Social ecologists and “eco-humanists” such as Murray Bookchin condemn the industrialization of animal abuse and killing but never challenge the alleged right to use animals for human purposes. Oblivious to scientific studies that document reason, language, culture, and technology among various animal species, Bookchin rehearses the Cartesian-Marxist mechanistic view of animals as dumb creatures devoid of reason and language. Animals therefore belong to “first nature,” rather than the effervescently creative “second nature” world of human culture. Like the Left in general, social ecologists fail to theorize the impact of animal exploitation on the environment and human society and psychology. They ultimately espouse the same welfarist views that permit and sanctify some of the most unspeakable forms of violence against animals within current capitalist social relations, speaking in the same language of “humane treatment” of animal slaves used by vivisectors, managers of factory farms and slaughterhouses operators, fur farmers, and bosses of rodeos and circuses.
The Left traditionally has been behind the curve in its ability to understand and address forms of oppression not directly related to economics. It took decades for the Left to recognize racism, sexism, nationalism, religion, culture and everyday life, ideology and media, ecology, and other issues into its anti-capitalist framework, and did so only under the pressure of various liberation movements. The tendency of the Marxist Left, in particular, has been to relegate issues such as gender, race, and culture to “questions” to be addressed, if at all, only after the goals of the class struggle are achieved. Such exclusionist and reductionist politics prompted Rosa Luxemburg, for one, to defend the importance of culture and everyday life by exclaiming, “If I can’t dance, I don’t want to be a part of your revolution!”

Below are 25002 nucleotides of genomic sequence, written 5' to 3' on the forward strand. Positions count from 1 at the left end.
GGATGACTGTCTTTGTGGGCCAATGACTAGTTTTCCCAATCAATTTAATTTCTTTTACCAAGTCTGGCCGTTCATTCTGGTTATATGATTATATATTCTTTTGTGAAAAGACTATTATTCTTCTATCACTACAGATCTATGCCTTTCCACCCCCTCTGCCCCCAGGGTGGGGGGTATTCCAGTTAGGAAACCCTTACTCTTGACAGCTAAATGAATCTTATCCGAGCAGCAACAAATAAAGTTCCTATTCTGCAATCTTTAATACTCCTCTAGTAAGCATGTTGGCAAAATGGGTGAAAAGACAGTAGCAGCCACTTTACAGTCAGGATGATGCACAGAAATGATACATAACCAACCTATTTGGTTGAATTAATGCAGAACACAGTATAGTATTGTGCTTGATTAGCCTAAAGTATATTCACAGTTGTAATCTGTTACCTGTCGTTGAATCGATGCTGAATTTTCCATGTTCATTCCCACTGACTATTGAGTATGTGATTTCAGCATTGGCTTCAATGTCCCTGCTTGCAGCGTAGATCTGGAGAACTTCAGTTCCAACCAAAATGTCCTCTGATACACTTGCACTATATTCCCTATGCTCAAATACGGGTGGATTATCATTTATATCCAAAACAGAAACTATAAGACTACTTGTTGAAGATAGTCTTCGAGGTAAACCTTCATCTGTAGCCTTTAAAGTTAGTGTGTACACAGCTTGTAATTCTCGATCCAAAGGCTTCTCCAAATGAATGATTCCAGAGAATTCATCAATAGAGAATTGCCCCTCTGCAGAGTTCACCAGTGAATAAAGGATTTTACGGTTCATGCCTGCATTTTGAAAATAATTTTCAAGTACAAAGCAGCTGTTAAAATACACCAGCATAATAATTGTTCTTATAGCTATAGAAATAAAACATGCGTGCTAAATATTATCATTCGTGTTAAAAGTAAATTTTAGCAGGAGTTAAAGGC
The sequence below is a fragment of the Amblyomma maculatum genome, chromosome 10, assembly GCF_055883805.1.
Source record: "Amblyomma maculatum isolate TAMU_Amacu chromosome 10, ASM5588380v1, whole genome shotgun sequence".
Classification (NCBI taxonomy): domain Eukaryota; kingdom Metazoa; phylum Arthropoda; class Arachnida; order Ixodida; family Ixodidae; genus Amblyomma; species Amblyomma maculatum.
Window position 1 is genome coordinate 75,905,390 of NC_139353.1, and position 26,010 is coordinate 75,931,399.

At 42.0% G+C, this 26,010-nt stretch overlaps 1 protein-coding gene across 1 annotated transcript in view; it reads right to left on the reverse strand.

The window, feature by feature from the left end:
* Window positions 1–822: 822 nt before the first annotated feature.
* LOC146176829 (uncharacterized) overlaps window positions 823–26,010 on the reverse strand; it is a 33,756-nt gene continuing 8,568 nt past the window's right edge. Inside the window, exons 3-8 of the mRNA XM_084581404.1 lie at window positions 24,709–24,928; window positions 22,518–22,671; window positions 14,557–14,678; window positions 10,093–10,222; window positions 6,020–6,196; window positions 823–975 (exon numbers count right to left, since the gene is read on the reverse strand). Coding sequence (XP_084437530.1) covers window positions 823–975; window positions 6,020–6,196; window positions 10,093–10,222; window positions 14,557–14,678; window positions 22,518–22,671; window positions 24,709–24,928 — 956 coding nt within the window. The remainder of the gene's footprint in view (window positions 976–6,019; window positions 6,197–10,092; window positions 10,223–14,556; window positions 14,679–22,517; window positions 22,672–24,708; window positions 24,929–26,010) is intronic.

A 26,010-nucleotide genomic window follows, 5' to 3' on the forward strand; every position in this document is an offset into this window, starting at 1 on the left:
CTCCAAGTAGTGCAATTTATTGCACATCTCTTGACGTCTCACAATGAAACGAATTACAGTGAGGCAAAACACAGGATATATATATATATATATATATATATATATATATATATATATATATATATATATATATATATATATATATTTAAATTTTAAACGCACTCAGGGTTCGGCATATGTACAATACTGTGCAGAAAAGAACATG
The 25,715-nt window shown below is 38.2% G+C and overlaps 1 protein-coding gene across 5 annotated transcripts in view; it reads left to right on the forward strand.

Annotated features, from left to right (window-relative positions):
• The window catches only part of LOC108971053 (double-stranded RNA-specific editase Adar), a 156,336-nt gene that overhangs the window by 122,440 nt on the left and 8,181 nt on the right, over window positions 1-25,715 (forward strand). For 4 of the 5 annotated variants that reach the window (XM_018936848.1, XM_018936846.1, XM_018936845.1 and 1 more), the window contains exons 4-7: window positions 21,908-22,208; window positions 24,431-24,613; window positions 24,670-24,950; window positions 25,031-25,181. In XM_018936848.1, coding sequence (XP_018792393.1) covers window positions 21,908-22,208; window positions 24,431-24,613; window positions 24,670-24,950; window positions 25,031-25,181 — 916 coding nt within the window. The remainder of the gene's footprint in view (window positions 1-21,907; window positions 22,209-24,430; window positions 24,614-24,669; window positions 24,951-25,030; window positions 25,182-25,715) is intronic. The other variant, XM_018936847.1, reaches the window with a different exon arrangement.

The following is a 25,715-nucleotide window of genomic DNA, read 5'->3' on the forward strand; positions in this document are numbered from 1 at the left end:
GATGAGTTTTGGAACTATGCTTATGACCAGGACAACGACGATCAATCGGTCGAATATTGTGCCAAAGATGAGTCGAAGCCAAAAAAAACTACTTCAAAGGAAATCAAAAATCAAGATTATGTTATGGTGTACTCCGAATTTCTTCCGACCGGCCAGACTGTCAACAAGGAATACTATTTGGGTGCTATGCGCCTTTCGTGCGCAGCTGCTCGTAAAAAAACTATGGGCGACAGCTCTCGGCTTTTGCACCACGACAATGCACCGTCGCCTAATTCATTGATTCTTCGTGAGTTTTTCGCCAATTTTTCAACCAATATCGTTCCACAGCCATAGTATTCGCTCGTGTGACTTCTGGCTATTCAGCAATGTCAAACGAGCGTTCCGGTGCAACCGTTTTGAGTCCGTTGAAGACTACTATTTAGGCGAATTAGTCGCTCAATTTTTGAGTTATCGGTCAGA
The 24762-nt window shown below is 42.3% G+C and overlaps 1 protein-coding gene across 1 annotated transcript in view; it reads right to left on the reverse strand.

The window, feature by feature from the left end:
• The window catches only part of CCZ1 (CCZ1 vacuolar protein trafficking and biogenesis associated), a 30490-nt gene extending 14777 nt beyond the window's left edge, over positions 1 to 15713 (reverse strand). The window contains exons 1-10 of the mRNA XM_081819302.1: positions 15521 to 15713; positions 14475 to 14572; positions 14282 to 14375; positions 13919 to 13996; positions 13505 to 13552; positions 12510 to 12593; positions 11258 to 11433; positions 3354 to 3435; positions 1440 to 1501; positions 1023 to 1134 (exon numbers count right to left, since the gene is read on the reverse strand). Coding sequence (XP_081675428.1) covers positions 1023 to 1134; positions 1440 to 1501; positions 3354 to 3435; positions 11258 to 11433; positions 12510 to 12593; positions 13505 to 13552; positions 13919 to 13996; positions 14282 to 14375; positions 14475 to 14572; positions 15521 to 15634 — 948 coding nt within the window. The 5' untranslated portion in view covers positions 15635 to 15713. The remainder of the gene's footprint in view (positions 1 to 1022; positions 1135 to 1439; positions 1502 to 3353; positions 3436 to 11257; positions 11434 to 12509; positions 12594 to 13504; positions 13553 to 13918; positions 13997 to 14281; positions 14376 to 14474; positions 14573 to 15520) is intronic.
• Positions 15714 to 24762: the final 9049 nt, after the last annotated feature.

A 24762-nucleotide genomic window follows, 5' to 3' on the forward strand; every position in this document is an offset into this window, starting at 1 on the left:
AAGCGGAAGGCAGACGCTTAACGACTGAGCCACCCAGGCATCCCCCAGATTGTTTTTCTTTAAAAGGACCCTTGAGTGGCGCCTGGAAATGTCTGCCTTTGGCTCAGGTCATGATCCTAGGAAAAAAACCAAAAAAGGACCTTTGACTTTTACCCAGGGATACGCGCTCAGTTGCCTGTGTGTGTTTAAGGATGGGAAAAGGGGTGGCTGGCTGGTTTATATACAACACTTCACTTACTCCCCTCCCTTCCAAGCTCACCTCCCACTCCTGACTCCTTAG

For another example of the profound limitations of so-called “progressive” thinking, let’s climb to the mountaintops of humanism. Amidst the violence, racism, war, and social turbulence of the 1960s, Martin Luther King Jr. envisioned a future “world house.” In this cosmopolitan utopia, all peoples around the globe would live in peace and harmony, such that religion fulfils their spiritual needs and capitalism satisfies their material needs.